LIEUTENANT ERNEST EMANUEL POLACK
17TH JULY 1916 AGE 23
BURIED: LONSDALE CEMETERY, AUTHUILLE, FRANCE
With these words, Shakespeare's Richard III describes the young prince Edward of Westminster, killed fighting for the Lancastrians at the Battle of Tewkesbury in 1471:
A sweeter and lovelier gentleman,
Framed in the prodigality of nature,
Young, valiant, wise and, no doubt, right royal,
The spacious world cannot again afford;
Nature richly endowed this young man with every gift it could bestow, it will never be able to afford to be so lavish again.
Joseph Polack chose this inscription. He and his wife, Sophia, lost two of their sons in the war, Ernest's elder brother, Benjamin, had been killed in Mesopotamia only three months earlier on 9 April 1916. Sophia herself died on 28 March 1918, before the end of the war.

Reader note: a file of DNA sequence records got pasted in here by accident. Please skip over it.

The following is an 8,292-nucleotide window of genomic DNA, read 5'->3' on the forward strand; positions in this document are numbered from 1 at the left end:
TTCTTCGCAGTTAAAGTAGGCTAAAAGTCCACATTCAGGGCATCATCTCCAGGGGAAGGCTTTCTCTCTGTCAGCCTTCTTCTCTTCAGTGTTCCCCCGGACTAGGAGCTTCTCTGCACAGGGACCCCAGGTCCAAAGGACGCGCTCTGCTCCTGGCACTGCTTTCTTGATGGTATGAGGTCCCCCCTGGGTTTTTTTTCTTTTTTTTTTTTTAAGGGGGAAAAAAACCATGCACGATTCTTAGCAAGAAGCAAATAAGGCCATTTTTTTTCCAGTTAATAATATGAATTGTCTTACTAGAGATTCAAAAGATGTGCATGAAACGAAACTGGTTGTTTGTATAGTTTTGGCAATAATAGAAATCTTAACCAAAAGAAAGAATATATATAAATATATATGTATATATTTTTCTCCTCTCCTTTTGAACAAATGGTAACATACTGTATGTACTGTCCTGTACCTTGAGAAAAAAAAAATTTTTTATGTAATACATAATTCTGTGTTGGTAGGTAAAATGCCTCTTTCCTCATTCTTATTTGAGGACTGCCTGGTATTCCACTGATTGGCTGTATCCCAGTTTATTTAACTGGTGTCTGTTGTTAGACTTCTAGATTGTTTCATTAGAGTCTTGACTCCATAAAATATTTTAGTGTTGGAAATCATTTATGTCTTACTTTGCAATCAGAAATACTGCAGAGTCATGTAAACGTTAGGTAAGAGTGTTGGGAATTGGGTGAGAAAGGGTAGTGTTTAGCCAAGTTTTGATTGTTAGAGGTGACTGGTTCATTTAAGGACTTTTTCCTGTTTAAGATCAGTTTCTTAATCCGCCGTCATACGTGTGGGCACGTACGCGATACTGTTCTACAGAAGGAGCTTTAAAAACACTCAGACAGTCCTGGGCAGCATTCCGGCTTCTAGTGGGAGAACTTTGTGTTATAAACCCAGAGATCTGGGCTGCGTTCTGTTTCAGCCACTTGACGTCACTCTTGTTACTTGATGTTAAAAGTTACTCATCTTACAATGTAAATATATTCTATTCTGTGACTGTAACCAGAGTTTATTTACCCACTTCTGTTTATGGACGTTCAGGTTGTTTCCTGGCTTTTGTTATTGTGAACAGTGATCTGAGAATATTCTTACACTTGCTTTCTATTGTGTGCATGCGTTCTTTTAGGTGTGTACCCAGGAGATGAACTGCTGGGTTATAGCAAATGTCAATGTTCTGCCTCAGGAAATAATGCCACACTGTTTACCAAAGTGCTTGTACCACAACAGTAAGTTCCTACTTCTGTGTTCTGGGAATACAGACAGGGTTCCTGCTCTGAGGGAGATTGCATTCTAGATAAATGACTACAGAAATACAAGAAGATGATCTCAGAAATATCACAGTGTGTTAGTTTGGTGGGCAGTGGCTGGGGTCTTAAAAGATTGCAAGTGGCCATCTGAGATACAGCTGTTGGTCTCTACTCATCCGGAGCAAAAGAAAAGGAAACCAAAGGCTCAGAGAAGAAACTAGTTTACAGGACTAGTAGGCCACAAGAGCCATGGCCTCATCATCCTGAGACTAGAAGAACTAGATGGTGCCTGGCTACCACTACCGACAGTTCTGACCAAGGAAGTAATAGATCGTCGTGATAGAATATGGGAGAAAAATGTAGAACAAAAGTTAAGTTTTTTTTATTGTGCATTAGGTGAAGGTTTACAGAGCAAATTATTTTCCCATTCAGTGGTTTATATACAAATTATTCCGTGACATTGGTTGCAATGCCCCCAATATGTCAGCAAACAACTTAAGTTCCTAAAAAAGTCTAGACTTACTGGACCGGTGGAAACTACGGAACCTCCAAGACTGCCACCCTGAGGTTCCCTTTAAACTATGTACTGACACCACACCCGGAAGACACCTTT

Joseph was a schoolmaster, a Jewish minister and the master of the Jewish boarding house at Clifton College, Bristol. Both his parents were German Jews, born in Hamburg, who had come to England in 1853.
Two letters from Ernest Polack survive, both published in Laurence Housman's 'War Letters of Fallen Englishmen', and in both of them he quotes Shakespeare. In one, to the father of a friend who has been killed, he quotes Friar Francis from 'Much Ado About Nothing', and in the other, his last letter to his parents on the eve of the opening of the Battle of the Somme, from 'Anthony and Cleopatra', 'Julius Caesar', and a misquote from 'Hamlet'. It therefore only too appropriate that his father should quote from Shakespeare for him.
Benjamin Polack has no grave and is commemorated on the Basra Memorial.